Robbie Robertson appeals the judgment of the district court affirming the decision of an administrative law judge to deny
Robertson argues that the administrative law judge's determination of his "residual functional capacity" was not supported by substantial evidence, that the "grid" system used to determine whether he was disabled is unconstitutional, and that Ninth Circuit law requires the administrative law judge to state specific job alternatives for the claimant rather than simply relying on the grids, as the administrative law judge did here.
Considering Robertson's age, education, and prior work experience, the administrative law judge applied the Medical-Vocational Guidelines, 20 C.F.R. 404 Subpart P, Appendix 2. While there may have been some doubt, prior to May 16, 1983, about the administrative law judge's use of the guidelines instead of making specific findings concerning work that the claimant could perform, those doubts have now been resolved in favor of the Secretary. Heckler v. Campbell, 461 U.S. 458, 103 S.Ct. 1952, 76 L.Ed.2d 66 (1983).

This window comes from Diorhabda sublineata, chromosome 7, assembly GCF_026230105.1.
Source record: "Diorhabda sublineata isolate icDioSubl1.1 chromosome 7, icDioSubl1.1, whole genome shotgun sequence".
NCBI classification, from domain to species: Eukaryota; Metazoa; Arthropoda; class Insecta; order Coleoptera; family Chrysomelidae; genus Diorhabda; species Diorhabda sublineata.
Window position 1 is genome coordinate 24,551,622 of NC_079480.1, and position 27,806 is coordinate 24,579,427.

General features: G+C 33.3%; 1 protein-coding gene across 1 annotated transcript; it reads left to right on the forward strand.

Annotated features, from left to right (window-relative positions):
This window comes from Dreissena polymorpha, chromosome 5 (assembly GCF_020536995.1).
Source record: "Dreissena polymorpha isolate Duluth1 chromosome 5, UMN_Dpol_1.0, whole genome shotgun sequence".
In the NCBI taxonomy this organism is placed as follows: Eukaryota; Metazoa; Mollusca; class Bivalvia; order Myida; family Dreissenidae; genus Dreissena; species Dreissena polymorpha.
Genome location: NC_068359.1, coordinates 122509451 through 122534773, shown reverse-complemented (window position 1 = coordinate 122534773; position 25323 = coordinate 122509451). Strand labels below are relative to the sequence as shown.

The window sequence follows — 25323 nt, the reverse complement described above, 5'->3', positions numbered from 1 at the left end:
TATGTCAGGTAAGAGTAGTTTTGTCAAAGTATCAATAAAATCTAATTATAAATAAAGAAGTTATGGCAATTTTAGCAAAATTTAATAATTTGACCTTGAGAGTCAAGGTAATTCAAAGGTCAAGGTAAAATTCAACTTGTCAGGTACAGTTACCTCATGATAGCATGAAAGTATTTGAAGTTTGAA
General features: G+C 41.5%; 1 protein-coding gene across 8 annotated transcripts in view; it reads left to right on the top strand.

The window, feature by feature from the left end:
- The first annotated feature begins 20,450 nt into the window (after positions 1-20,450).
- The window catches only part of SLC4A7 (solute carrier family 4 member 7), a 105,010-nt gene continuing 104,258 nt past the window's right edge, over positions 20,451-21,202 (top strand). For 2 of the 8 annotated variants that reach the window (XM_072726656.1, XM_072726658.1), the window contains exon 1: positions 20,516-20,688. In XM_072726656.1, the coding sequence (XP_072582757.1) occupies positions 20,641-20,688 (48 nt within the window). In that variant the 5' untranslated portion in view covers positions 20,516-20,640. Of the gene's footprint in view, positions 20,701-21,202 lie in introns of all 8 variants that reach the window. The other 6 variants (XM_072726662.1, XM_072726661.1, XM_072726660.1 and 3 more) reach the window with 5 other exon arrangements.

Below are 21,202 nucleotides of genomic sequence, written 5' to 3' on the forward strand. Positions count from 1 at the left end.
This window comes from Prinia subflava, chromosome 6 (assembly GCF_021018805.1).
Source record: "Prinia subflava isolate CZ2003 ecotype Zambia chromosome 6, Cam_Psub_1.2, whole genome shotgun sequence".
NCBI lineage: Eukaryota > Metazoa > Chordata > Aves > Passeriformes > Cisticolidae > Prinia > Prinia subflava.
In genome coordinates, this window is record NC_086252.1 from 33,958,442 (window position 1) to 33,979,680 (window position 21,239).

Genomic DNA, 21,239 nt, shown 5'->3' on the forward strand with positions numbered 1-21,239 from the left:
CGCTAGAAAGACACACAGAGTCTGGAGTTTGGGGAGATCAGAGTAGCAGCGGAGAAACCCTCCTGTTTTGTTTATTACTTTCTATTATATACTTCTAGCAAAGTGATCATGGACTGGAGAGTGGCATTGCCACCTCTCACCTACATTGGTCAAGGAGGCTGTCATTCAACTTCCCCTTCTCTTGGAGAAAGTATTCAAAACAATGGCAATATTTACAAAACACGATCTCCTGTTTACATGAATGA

The sufficiency of evidence point is also covered by the Campbell decision which approved the Secretary's use of guidelines. In this case, the medical evidence, as well as other evidence, tended to support a finding that Robertson could perform light, sedentary work for three to five hours at a time. These findings placed him within the group of partially disabled workers who can perform some substantial gainful activity.
The judgment is affirmed.